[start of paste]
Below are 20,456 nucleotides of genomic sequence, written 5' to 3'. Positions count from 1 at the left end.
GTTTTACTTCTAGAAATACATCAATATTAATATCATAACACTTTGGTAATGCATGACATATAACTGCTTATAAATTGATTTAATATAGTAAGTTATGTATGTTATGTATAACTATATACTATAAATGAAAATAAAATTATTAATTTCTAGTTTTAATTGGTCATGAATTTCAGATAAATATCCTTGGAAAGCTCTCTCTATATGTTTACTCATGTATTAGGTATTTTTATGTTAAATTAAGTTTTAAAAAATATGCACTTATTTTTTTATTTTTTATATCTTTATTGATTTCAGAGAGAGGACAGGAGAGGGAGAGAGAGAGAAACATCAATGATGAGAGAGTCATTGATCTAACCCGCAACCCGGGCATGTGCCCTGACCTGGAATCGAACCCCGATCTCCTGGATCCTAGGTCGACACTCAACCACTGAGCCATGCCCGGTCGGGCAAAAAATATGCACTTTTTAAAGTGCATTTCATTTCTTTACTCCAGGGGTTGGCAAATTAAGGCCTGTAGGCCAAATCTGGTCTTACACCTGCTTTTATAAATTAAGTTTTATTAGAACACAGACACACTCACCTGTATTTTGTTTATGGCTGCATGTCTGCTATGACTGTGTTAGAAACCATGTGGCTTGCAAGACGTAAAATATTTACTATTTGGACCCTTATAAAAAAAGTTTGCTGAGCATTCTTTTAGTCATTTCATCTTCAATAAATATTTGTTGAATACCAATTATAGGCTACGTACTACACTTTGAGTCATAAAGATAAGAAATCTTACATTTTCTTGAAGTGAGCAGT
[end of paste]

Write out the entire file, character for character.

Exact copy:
Below are 20,456 nucleotides of genomic sequence, written 5' to 3'. Positions count from 1 at the left end.
GTTTTACTTCTAGAAATACATCAATATTAATATCATAACACTTTGGTAATGCATGACATATAACTGCTTATAAATTGATTTAATATAGTAAGTTATGTATGTTATGTATAACTATATACTATAAATGAAAATAAAATTATTAATTTCTAGTTTTAATTGGTCATGAATTTCAGATAAATATCCTTGGAAAGCTCTCTCTATATGTTTACTCATGTATTAGGTATTTTTATGTTAAATTAAGTTTTAAAAAATATGCACTTATTTTTTTATTTTTTATATCTTTATTGATTTCAGAGAGAGGACAGGAGAGGGAGAGAGAGAGAAACATCAATGATGAGAGAGTCATTGATCTAACCCGCAACCCGGGCATGTGCCCTGACCTGGAATCGAACCCCGATCTCCTGGATCCTAGGTCGACACTCAACCACTGAGCCATGCCCGGTCGGGCAAAAAATATGCACTTTTTAAAGTGCATTTCATTTCTTTACTCCAGGGGTTGGCAAATTAAGGCCTGTAGGCCAAATCTGGTCTTACACCTGCTTTTATAAATTAAGTTTTATTAGAACACAGACACACTCACCTGTATTTTGTTTATGGCTGCATGTCTGCTATGACTGTGTTAGAAACCATGTGGCTTGCAAGACGTAAAATATTTACTATTTGGACCCTTATAAAAAAAGTTTGCTGAGCATTCTTTTAGTCATTTCATCTTCAATAAATATTTGTTGAATACCAATTATAGGCTACGTACTACACTTTGAGTCATAAAGATAAGAAATCTTACATTTTCTTGAAGTGAGCAGT